Native American women are subjected to much higher levels of sexual violence than other women in the United States; the Department of Justice estimates that read than 1 in 3 Native American women will be raped in their lifetime, and they are often .
According to a , Native American women are also denied access to emergency contraception through the Indian Health Service (IHS). The report, from the , includes the personal experiences with sexual assault and the perspectives of women of a diverse number of Tribes. It describes the barriers Native American women face when attempting to access emergency contraception and outlines steps that should be taken in order to provide them with on-demand access to emergency contraception.
According to the organization’s 2009 research:
1) Only 10% of IHS unit pharmacies surveyed have Plan B available over the counter (OTC); 2) 37.5% of pharmacies surveyed offer an alternative form of emergency contraception; and 3) The remaining have no form of EC available at all.
At Change.org, to ask IHS Director Dr. Yvette Roubideaux to issue a directive to all IHS service providers to make emergency contraception available on demand without a prescription or doctor visit to all women 17 or older.
In the report’s introduction, Charon Asetoyer the Center’s director writes:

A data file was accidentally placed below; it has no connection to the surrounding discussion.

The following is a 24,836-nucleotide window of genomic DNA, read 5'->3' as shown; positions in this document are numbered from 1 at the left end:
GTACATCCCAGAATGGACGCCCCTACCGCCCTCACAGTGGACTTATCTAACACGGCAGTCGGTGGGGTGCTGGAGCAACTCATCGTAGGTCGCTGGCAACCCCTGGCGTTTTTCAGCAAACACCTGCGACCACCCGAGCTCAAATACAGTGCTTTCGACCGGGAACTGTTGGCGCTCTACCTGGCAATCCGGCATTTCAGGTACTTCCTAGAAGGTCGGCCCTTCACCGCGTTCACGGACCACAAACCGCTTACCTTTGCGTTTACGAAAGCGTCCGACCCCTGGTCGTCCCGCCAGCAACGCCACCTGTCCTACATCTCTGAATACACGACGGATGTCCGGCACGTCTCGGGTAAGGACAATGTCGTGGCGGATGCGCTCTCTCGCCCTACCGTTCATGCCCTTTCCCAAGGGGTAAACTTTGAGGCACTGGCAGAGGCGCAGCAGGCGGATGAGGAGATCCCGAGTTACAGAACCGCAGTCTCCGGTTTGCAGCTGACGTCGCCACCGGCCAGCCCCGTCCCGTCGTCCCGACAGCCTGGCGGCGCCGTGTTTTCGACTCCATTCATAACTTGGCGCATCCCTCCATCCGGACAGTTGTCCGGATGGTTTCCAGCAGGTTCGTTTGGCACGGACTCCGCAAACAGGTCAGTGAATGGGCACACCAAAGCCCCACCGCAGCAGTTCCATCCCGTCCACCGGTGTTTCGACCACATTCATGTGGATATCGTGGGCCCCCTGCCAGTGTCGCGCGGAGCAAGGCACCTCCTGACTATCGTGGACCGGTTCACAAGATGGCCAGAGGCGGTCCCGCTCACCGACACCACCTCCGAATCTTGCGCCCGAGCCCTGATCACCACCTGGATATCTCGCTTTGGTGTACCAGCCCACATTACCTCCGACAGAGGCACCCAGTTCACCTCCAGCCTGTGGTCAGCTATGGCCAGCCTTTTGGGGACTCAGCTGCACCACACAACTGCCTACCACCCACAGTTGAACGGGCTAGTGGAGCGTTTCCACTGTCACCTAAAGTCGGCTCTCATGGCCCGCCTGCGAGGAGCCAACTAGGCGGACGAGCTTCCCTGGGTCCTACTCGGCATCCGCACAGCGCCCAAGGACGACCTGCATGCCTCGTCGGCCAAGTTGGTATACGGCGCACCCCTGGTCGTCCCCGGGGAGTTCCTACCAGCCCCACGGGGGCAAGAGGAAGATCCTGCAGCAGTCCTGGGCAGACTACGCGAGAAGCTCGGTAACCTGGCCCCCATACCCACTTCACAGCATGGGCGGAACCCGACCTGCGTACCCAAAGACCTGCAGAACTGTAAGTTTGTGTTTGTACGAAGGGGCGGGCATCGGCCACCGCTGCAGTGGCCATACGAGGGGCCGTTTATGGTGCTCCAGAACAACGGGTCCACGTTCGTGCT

As the country debates the access to Plan B as an OTC for women 16 years and younger, Native American women 17 years and older have yet to receive access to Plan B as an OTC by their primary health care provider, the Indian Health Service. No one but Native American women are concerned about this denial of service. As Native American women we are the only race of women that is denied this service based on race. To make an exception to a legal form of contraception based on race is not acceptable. To deny a Native American woman access to Plan B as an OTC when every other woman in this country can access it is a denial to a basic health care service, which violates her human rights. It is a direct violation to her sovereign right to make decisions for her own health care, it removes her from the decision making process concerning a potential pregnancy resulting from a rape and puts that responsibility of decision in the hands of a government agency.
to support Native American women’s right to access emergency contraception.
– at Colorlines, an interview with Charon Asetoyer. In it, Asetoyer notes that another possible solution is for the Department of Health and Human Services to mandate that all Indian Health Service providers to make Plan B or its generic form available OTC. Contacting HHS on this issue may be another avenue for action.
NAWHERC’s , including the PSA below for Native women: